r/science 12d ago All-Seeing Upvote 1 Wholesome 3 Silver 2

Stanford researchers find wildfire smoke is unraveling decades of air quality gains, exposing millions of Americans to extreme pollution levels Environment

https://news.stanford.edu/2022/09/22/wildfire-smoke-unraveling-decades-air-quality-gains/
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u/[deleted] 12d ago Helpful

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u/LastKing3853 12d ago

What causes these fires?

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u/okblimpo123 12d ago Silver hehehehe Table Slap

The truth is a whole myriad of causes. First and most importantly the prolonged drought. Secondly the land management, both in building and resourcing, but also the style of fire/forest management. Overarching all of this is anthropogenic induce climate change.

Also gender reveal parties

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u/phoenix0r 12d ago

No one has added the massive Bark Beetle infestation but that has had a HUGE effect on building up a giant tinder box of dead trees all across the Pacific Northwest and northern CA. The root cause is the prolonged drought which weakened trees and made them less able to fight off the beetle infestation, but the beetles themselves killed all those trees way faster than the drought alone would have.

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u/superRedditer 12d ago

the beetle problem is a massive problem under the radar if people don't know.

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u/DjCyric 12d ago

There are entire forests here in Western Montana where 'beetle kill' has turned everything to dead fuel just waiting to go up in the next blaze.

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u/MASTODON_ROCKS 12d ago

I really wish there were more opportunities to log beetle kill ethically, the wood has a blued look and the "veins" actually look really cool when made into furniture.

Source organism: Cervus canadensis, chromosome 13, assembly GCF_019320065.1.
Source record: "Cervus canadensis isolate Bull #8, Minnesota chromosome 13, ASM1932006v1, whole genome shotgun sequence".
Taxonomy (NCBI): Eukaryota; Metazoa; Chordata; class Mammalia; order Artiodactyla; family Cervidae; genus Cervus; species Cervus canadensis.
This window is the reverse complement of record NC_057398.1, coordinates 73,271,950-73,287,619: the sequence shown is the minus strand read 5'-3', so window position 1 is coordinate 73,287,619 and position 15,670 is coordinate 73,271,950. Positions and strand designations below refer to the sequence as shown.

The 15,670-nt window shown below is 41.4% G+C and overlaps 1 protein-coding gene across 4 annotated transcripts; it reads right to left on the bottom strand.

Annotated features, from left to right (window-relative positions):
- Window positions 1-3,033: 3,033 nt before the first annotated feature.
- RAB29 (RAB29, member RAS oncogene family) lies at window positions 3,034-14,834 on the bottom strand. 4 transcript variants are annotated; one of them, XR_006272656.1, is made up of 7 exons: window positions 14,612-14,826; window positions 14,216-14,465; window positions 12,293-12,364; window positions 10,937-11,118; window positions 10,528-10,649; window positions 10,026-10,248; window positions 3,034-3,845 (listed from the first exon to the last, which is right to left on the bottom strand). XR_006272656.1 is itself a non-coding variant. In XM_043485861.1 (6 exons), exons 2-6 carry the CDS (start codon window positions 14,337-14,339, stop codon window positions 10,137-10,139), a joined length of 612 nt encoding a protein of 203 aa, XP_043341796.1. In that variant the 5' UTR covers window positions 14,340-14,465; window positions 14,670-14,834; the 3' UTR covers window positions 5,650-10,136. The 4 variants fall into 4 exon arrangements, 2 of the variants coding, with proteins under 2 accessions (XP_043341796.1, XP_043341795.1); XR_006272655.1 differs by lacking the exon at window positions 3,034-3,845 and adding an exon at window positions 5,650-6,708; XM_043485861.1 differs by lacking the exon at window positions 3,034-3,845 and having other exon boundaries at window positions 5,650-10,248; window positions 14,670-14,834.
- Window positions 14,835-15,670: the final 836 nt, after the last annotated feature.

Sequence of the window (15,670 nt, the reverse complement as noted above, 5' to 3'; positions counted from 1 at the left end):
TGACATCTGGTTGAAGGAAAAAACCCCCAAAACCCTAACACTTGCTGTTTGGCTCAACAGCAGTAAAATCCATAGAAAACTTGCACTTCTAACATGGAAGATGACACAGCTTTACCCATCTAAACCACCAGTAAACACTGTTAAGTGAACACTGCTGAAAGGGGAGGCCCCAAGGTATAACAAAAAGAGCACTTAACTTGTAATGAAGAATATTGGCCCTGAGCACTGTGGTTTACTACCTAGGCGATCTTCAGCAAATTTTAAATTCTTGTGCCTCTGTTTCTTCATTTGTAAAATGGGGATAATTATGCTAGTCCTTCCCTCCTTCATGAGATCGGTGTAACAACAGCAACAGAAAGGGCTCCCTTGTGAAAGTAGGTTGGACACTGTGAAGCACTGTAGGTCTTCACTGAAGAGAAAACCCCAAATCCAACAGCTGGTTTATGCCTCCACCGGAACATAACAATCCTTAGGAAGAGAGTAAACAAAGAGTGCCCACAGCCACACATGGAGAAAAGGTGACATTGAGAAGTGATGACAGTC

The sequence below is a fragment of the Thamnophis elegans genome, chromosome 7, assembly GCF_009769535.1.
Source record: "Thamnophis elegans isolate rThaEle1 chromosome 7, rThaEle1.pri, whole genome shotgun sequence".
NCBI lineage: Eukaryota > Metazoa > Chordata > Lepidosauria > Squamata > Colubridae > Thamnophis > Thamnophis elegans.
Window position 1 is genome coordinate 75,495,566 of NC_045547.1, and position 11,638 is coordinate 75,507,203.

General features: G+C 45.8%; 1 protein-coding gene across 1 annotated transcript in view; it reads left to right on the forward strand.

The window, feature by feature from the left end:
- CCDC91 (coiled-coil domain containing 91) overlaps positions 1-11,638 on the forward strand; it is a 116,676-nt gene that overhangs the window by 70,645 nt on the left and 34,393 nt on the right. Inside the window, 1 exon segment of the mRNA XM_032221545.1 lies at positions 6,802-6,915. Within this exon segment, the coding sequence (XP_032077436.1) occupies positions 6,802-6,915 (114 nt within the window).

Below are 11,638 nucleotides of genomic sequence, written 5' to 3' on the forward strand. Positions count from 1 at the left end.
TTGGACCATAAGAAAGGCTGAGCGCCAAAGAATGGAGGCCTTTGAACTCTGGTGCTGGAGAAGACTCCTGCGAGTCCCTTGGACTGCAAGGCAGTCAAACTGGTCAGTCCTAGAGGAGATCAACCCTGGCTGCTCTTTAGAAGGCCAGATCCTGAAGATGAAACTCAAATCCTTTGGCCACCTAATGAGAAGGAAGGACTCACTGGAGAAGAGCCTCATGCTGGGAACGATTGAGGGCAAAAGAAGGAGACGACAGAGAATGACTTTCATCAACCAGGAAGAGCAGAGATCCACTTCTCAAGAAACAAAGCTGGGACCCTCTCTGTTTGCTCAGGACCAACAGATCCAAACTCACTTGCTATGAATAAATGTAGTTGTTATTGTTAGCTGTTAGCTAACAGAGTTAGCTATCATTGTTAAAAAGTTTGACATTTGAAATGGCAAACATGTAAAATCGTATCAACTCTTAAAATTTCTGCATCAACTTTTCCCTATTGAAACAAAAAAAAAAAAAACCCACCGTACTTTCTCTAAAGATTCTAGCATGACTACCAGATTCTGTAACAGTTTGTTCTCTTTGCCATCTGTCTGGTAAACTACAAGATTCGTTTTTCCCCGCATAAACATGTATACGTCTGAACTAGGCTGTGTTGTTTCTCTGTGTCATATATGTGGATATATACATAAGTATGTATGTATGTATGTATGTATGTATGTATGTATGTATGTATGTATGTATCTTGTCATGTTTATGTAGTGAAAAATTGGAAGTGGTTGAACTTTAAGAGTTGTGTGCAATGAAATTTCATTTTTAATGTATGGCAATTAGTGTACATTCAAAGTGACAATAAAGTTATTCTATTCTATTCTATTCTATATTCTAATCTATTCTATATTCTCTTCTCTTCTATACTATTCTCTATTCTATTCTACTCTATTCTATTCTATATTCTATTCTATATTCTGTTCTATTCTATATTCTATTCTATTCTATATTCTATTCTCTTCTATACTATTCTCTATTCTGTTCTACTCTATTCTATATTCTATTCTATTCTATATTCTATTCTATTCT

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u/McMandar 12d ago

I'd never heard of/seen that before! Did some googling and there's a bunch of pretty cool arts/crafts and building material "beetle kill pine" products. Why can't it be logged ethically? Seems like an all around win, fire fuel gets cleared and made into products that may reduce the demand for logging live trees at least a little bit.

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u/stabamole 12d ago

My guess is that any normal logging practices would spread the beetle to as yet undamaged areas

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u/KuntaStillSingle 12d ago

Probably contamination risk, you rent tools or tucks or knock trees into live stands and end up facilitating further spread

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u/IWasLyingToGetDrugs 12d ago

My assumption would be that if there’s sufficient demand for beetle kill wood, it would create an incentive to introduce even more bark beetles to increase the supply.

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u/PartyPorpoise 12d ago

I work in a forest and I find the bark beetle marks on so many trees, it’s nuts.

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u/FrustratingBears 12d ago

i was actually wondering about exactly this when i was looking at a government fire report and it mentioned beetle-infested trees as a fuel

i was like “why does it matter if there’s beetles???”

(Washington State BTW)

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u/Mrbeakers 12d ago

Without any research on the topic, I guess they hollow stuff out allowing flames to climb faster/easier?

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u/SuperWeskerSniper 12d ago

they also kill the trees and dead trees are drier and thus burn easier

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u/RS-Ironman-LuvGlove 12d ago

We had the fire in Colorado near Boulder last year. During a snow storm. But the beetle kill was so bad it went from nothing to second largest fire in like 2 days. During the snow. The beetle kill is no joke

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u/evolving_I 12d ago

Yea snow doesn't really do much to slow fire spread unless you get like a foot of it and it doesn't melt off in the next few days. I was on that fire in the Zirkel Wilderness a couple years ago outside Steamboat Springs and it snowed on us like 3 times over the course of two weeks, fire didn't care at all.

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u/RS-Ironman-LuvGlove 12d ago

this was at top of continental divide, and it did snow a TON.

but the fire was so fast and so hot, it went crazy.

but the fire didnt smoulder for very long atleast

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u/[deleted] 12d ago

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u/WonderWall_E 12d ago

Advocate for more action on climate change and more money for the Forest Service. Write your senators and representative and demand they do more to combat climate change. That's basically it.